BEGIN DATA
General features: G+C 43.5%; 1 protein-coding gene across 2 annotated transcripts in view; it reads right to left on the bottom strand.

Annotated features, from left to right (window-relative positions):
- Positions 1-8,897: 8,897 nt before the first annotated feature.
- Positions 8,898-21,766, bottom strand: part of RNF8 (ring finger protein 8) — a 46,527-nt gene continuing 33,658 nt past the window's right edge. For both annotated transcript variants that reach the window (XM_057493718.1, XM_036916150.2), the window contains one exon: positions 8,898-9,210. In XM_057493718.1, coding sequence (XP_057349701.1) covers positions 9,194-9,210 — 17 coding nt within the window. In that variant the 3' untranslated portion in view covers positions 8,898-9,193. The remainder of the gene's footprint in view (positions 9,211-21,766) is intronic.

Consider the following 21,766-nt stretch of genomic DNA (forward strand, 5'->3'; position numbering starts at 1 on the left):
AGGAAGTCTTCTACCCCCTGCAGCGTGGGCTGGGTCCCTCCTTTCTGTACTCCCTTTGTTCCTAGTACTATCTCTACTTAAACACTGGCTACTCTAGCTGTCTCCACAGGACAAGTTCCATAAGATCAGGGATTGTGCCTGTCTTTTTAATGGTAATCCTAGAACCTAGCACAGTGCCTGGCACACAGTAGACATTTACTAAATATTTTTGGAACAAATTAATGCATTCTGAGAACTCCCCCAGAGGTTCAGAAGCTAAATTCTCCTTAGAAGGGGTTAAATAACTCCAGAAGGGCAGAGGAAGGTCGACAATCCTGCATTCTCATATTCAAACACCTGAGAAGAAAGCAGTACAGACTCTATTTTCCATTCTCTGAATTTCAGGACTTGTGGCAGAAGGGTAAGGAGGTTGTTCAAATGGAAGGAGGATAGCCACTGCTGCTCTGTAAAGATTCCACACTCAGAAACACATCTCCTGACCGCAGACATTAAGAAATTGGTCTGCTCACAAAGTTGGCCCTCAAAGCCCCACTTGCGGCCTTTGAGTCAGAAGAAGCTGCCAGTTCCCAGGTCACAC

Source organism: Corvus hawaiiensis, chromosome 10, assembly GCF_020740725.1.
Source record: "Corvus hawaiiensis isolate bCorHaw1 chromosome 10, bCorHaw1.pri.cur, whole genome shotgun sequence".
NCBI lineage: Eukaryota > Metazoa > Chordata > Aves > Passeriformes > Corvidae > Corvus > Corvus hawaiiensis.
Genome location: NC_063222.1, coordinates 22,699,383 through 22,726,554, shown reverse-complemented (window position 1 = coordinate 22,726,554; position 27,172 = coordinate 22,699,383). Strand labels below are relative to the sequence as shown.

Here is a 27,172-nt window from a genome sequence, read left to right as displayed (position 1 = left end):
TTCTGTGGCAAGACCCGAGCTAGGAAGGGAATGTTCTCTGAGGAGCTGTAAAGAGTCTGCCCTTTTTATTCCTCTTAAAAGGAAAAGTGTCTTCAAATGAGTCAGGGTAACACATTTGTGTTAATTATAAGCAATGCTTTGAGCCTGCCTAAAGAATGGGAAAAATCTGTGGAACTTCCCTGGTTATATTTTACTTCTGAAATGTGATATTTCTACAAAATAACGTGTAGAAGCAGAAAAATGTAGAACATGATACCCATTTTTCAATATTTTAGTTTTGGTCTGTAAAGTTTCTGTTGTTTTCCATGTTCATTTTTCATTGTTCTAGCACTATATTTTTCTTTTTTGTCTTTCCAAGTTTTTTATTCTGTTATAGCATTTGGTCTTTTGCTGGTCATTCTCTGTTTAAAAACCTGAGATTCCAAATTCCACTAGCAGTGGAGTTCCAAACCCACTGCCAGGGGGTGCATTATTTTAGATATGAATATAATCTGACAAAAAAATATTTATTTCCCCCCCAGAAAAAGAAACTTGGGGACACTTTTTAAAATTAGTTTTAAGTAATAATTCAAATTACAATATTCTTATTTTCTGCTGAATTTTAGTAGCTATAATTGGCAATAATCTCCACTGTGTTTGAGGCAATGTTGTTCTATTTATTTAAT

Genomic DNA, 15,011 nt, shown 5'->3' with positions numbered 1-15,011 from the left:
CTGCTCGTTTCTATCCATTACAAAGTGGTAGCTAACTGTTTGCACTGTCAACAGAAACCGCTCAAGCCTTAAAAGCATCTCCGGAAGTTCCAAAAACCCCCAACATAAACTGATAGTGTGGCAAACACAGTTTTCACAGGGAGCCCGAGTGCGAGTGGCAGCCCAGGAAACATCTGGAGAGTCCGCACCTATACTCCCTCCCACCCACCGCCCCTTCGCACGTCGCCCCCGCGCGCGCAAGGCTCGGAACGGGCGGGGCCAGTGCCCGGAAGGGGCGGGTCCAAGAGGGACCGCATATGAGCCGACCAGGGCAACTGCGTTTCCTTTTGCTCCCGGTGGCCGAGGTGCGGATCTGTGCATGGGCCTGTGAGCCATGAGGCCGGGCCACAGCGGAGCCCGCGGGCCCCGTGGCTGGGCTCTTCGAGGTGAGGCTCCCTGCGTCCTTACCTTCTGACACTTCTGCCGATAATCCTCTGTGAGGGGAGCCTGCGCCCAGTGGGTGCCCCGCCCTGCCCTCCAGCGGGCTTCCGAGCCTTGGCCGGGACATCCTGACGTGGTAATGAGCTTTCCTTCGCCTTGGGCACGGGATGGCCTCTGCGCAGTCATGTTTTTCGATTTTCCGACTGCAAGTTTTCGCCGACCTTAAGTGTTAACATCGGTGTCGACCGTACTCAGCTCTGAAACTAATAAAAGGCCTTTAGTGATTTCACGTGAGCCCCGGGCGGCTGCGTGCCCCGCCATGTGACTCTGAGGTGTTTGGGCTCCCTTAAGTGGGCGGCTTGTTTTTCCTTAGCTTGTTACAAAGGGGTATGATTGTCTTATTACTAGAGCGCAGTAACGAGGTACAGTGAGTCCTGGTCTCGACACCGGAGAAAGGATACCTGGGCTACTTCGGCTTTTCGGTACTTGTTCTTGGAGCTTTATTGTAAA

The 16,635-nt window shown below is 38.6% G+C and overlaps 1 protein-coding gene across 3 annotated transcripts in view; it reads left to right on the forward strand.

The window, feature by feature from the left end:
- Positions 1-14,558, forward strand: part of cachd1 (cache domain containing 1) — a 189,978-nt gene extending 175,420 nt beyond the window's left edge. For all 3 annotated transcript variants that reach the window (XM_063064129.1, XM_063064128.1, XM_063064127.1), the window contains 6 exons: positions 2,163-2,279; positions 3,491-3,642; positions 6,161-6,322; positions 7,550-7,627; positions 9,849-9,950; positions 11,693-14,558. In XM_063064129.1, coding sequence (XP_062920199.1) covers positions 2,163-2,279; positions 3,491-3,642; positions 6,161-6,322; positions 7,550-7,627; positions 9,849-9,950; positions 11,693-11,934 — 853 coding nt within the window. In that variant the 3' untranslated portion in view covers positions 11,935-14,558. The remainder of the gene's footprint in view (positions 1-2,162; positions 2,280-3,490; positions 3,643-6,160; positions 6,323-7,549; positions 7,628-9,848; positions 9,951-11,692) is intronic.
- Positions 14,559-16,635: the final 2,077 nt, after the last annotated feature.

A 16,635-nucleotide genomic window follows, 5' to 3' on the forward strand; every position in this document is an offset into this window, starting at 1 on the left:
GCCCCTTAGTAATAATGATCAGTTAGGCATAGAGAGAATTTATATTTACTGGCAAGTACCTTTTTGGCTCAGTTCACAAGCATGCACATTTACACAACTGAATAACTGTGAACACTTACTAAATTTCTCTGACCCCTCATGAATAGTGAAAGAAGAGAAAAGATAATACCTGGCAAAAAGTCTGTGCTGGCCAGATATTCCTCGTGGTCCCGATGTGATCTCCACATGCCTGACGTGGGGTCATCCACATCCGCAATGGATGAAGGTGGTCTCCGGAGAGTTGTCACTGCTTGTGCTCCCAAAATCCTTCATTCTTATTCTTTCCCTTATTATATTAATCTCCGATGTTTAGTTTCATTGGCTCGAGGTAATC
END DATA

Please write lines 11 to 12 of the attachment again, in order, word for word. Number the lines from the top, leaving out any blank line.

Here is a 27,172-nt window from a genome sequence, read left to right as displayed (position 1 = left end):
TTCTGTGGCAAGACCCGAGCTAGGAAGGGAATGTTCTCTGAGGAGCTGTAAAGAGTCTGCCCTTTTTATTCCTCTTAAAAGGAAAAGTGTCTTCAAATGAGTCAGGGTAACACATTTGTGTTAATTATAAGCAATGCTTTGAGCCTGCCTAAAGAATGGGAAAAATCTGTGGAACTTCCCTGGTTATATTTTACTTCTGAAATGTGATATTTCTACAAAATAACGTGTAGAAGCAGAAAAATGTAGAACATGATACCCATTTTTCAATATTTTAGTTTTGGTCTGTAAAGTTTCTGTTGTTTTCCATGTTCATTTTTCATTGTTCTAGCACTATATTTTTCTTTTTTGTCTTTCCAAGTTTTTTATTCTGTTATAGCATTTGGTCTTTTGCTGGTCATTCTCTGTTTAAAAACCTGAGATTCCAAATTCCACTAGCAGTGGAGTTCCAAACCCACTGCCAGGGGGTGCATTATTTTAGATATGAATATAATCTGACAAAAAAATATTTATTTCCCCCCCAGAAAAAGAAACTTGGGGACACTTTTTAAAATTAGTTTTAAGTAATAATTCAAATTACAATATTCTTATTTTCTGCTGAATTTTAGTAGCTATAATTGGCAATAATCTCCACTGTGTTTGAGGCAATGTTGTTCTATTTATTTAAT